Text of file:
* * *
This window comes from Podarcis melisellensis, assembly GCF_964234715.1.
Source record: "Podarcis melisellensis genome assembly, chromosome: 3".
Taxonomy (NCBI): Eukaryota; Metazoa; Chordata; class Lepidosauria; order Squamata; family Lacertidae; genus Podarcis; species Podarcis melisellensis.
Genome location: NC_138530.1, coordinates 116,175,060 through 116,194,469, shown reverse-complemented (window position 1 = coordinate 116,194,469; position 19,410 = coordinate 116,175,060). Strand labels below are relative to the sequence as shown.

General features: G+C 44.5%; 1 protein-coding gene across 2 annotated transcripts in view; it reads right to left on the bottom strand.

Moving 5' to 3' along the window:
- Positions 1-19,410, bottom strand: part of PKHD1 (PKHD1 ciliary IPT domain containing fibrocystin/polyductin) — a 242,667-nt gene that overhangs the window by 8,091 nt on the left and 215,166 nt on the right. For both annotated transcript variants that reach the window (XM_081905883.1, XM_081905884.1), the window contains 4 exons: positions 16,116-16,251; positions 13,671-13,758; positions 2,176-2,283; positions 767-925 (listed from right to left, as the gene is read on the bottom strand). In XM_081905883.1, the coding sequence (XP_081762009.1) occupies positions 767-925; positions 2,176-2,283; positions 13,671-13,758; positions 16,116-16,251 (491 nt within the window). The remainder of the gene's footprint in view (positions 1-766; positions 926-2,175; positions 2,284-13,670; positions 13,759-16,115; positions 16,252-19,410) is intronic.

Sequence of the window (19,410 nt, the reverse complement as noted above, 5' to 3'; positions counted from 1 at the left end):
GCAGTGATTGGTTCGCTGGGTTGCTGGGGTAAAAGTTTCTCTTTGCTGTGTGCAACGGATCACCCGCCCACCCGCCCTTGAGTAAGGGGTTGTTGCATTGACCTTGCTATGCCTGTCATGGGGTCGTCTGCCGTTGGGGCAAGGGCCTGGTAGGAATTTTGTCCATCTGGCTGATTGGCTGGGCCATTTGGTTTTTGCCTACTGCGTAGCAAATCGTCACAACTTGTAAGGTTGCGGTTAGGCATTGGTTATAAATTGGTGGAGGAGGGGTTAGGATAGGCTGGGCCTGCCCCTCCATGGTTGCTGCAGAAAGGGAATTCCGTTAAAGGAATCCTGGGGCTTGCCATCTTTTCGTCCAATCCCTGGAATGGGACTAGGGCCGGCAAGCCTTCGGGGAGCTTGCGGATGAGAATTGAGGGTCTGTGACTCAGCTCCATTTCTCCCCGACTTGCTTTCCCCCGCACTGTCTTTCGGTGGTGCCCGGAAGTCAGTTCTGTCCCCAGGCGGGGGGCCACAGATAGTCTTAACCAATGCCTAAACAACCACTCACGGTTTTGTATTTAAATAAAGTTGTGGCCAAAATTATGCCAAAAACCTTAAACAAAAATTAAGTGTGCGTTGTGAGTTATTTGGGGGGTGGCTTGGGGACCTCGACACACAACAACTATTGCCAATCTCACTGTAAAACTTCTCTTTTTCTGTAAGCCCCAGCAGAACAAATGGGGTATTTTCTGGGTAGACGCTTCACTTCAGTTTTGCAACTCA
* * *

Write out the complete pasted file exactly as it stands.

This window comes from Podarcis melisellensis, assembly GCF_964234715.1.
Source record: "Podarcis melisellensis genome assembly, chromosome: 3".
Taxonomy (NCBI): Eukaryota; Metazoa; Chordata; class Lepidosauria; order Squamata; family Lacertidae; genus Podarcis; species Podarcis melisellensis.
Genome location: NC_138530.1, coordinates 116,175,060 through 116,194,469, shown reverse-complemented (window position 1 = coordinate 116,194,469; position 19,410 = coordinate 116,175,060). Strand labels below are relative to the sequence as shown.

General features: G+C 44.5%; 1 protein-coding gene across 2 annotated transcripts in view; it reads right to left on the bottom strand.

Moving 5' to 3' along the window:
- Positions 1-19,410, bottom strand: part of PKHD1 (PKHD1 ciliary IPT domain containing fibrocystin/polyductin) — a 242,667-nt gene that overhangs the window by 8,091 nt on the left and 215,166 nt on the right. For both annotated transcript variants that reach the window (XM_081905883.1, XM_081905884.1), the window contains 4 exons: positions 16,116-16,251; positions 13,671-13,758; positions 2,176-2,283; positions 767-925 (listed from right to left, as the gene is read on the bottom strand). In XM_081905883.1, the coding sequence (XP_081762009.1) occupies positions 767-925; positions 2,176-2,283; positions 13,671-13,758; positions 16,116-16,251 (491 nt within the window). The remainder of the gene's footprint in view (positions 1-766; positions 926-2,175; positions 2,284-13,670; positions 13,759-16,115; positions 16,252-19,410) is intronic.

Sequence of the window (19,410 nt, the reverse complement as noted above, 5' to 3'; positions counted from 1 at the left end):
GCAGTGATTGGTTCGCTGGGTTGCTGGGGTAAAAGTTTCTCTTTGCTGTGTGCAACGGATCACCCGCCCACCCGCCCTTGAGTAAGGGGTTGTTGCATTGACCTTGCTATGCCTGTCATGGGGTCGTCTGCCGTTGGGGCAAGGGCCTGGTAGGAATTTTGTCCATCTGGCTGATTGGCTGGGCCATTTGGTTTTTGCCTACTGCGTAGCAAATCGTCACAACTTGTAAGGTTGCGGTTAGGCATTGGTTATAAATTGGTGGAGGAGGGGTTAGGATAGGCTGGGCCTGCCCCTCCATGGTTGCTGCAGAAAGGGAATTCCGTTAAAGGAATCCTGGGGCTTGCCATCTTTTCGTCCAATCCCTGGAATGGGACTAGGGCCGGCAAGCCTTCGGGGAGCTTGCGGATGAGAATTGAGGGTCTGTGACTCAGCTCCATTTCTCCCCGACTTGCTTTCCCCCGCACTGTCTTTCGGTGGTGCCCGGAAGTCAGTTCTGTCCCCAGGCGGGGGGCCACAGATAGTCTTAACCAATGCCTAAACAACCACTCACGGTTTTGTATTTAAATAAAGTTGTGGCCAAAATTATGCCAAAAACCTTAAACAAAAATTAAGTGTGCGTTGTGAGTTATTTGGGGGGTGGCTTGGGGACCTCGACACACAACAACTATTGCCAATCTCACTGTAAAACTTCTCTTTTTCTGTAAGCCCCAGCAGAACAAATGGGGTATTTTCTGGGTAGACGCTTCACTTCAGTTTTGCAACTCA